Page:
Dracula II: Ascension is a 2003 American-Romanian horror feature film, directed by Patrick Lussier. It stars Jason Scott Lee, Stephen Billington and Diane Neal.
Filmed in Romania by Castel Film Studios, the is the sequel to Dracula 2000 and was executive produced by Wes Craven.
A small group of overzealous scientists hope to use Dracula’s desiccated—but still alive—body to discover the secret of immortality. Elizabeth Blaine, working at the New Orleans morgue, receives Dracula’s ‘corpse’ from her friend and co-worker Luke following the events of Dracula 2000.
Elizabeth examines the body and pricks her finger on a fang in what is supposed to be a human mouth. This leads her to alert her boyfriend Lowell, who is suffering from an ultimately fatal degenerative sickness. Lowell claims a wealthy investor wants to fund their research into the mysterious corpse (assuming the explanation for its condition is natural rather than having anything to do with the supernatural). They spirit the body away.
On their heels is Father Uffizi, seemingly the Vatican’s official vampire hunter. He has been given the task of not only killing Dracula, but granting him absolution (the Church realizes that Dracula is in fact Judas Iscariot). This will allow the vampire to rest in peace. What the Cardinal giving Uffizi this task may or may not know is that the priest was scratched by a vampire fang in a previous hunt. Each day he exposes himself to the sun, burning out the vampiric infection while he screams in pain.
Luke (who secretly loves Elizabeth) doubts that Dracula is a purely natural phenomenon. He surrounds the now-awake (but severely weakened) vampire with folkloric wards like mustard seeds and knots. Elizabeth, meanwhile, feels increasingly strange as the infection in her grows, as does her attraction/bond to Dracula…
Laughingly disjointed and painfully displaying its cheap Eastern European production values, Dracula II: Ascension is an astonishingly inept sequel to a film that wasn’t any good anyway. Lussier’s film works as an unintentional comedy. Wes Craven should be ashamed he lent his name to this facile non-starter and even more embarrassed that he did so again for Dracula III!
Adrian J Smith, HORRORPEDIA
Rebecca Isenberg of Entertainment Weekly said, “Dracula II is dripping with clichéd scare tactics, from abandoned houses to bathtubs filled with blood, [and] death scenes are equally predictable.”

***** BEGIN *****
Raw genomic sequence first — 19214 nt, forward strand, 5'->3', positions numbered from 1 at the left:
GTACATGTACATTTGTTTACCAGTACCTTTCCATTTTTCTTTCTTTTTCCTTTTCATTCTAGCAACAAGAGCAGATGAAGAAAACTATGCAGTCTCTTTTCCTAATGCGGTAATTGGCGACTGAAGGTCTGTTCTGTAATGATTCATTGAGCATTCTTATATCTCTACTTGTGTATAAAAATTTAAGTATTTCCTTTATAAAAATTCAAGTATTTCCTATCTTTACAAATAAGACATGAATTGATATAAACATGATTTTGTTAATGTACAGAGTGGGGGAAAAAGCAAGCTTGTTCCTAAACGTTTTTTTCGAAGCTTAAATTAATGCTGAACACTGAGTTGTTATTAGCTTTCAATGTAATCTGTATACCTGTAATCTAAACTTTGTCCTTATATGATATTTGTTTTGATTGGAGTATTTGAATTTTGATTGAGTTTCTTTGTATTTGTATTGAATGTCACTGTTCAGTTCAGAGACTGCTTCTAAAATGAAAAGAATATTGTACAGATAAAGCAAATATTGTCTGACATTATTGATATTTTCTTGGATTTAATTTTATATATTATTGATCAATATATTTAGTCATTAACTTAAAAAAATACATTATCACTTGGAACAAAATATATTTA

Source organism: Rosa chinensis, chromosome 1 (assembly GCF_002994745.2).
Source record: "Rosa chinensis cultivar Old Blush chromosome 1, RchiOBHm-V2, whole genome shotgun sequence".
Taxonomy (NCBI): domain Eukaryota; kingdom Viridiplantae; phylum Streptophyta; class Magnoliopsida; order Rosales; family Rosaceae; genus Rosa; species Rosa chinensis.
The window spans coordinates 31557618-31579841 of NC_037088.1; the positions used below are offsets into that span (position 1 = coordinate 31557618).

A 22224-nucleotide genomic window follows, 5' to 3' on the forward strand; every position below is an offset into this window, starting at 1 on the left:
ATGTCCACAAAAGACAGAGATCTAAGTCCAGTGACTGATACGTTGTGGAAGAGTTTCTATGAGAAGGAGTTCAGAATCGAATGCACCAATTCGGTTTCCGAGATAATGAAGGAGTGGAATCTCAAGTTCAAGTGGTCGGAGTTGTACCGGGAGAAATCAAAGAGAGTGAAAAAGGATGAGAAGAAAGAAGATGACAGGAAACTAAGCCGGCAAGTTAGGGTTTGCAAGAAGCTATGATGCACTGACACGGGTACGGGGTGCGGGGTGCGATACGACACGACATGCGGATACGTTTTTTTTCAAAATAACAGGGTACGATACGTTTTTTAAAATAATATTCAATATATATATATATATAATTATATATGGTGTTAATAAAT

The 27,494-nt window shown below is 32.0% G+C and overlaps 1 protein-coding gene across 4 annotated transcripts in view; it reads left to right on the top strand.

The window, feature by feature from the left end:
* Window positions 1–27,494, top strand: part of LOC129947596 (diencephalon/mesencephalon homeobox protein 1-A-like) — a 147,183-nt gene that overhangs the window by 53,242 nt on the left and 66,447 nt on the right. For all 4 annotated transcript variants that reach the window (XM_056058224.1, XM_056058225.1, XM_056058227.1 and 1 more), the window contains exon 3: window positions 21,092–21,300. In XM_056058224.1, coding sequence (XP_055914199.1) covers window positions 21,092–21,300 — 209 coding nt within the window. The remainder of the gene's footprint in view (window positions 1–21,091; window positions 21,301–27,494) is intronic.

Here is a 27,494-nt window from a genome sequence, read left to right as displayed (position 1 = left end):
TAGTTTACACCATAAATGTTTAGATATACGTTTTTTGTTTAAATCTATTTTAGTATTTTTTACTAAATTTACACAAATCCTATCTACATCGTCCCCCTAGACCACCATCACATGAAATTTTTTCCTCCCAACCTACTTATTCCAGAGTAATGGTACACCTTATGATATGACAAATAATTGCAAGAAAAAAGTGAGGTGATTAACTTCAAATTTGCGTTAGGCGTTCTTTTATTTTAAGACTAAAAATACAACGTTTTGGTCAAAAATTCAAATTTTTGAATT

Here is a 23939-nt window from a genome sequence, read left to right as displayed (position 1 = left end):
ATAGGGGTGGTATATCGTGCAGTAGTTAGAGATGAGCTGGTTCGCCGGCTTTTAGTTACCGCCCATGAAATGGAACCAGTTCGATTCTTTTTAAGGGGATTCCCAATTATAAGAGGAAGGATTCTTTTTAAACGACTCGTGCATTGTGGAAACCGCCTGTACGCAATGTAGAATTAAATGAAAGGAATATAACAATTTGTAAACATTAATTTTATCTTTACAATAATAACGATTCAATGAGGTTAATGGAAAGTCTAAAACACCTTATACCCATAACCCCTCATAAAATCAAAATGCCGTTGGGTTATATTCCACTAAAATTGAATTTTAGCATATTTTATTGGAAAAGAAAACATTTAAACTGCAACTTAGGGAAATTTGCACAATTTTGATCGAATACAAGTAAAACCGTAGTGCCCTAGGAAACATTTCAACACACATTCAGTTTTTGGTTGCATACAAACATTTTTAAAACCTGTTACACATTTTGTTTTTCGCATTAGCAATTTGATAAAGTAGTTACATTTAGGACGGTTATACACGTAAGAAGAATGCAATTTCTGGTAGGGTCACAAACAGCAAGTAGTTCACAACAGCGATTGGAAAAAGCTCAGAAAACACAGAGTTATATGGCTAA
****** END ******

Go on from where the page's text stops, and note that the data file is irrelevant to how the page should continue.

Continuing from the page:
John Puccio of DVD Town said, “The movie is a tired collection of tired clichés bound together by tired characters in tired roles. By the time the eighty-five minutes of movie are over, you’ll be pretty tired, too. Nothing happens that is in the least bit frightening. … [T]he filmmakers splatter the screen with buckets of blood, severed heads, and gory, close-up autopsies, but while all this may be gross and disgusting, it’s not scary.”
Patrick Naugle of DVD Verdict said, “In Dracula II: Ascension, co-writer/director Patrick Lussier has crafted an only mediocre sequel that is sub-par in every respect: acting, plot, and special effects. In place of an interesting story is a movie that takes the character of Dracula, binds him to a cross, and keeps him locked up for most of the feature’s running time. While the filmmakers’ intentions were good, I can’t really recommend this sequel to horror fans looking for true cinematic terror.”
Craig Villinger of Digital Retribution called the film “a disappointing sequel and a disappointing vampire film in general”, adding: “Despite the obviously limited budget, Lussier has tried to make a visually impressive feature, and to an extent he succeeds, but ultimately the film is dragged down by an uneventful script, poor performances, and a terrible ending which offers the viewer no closure whatsoever.”
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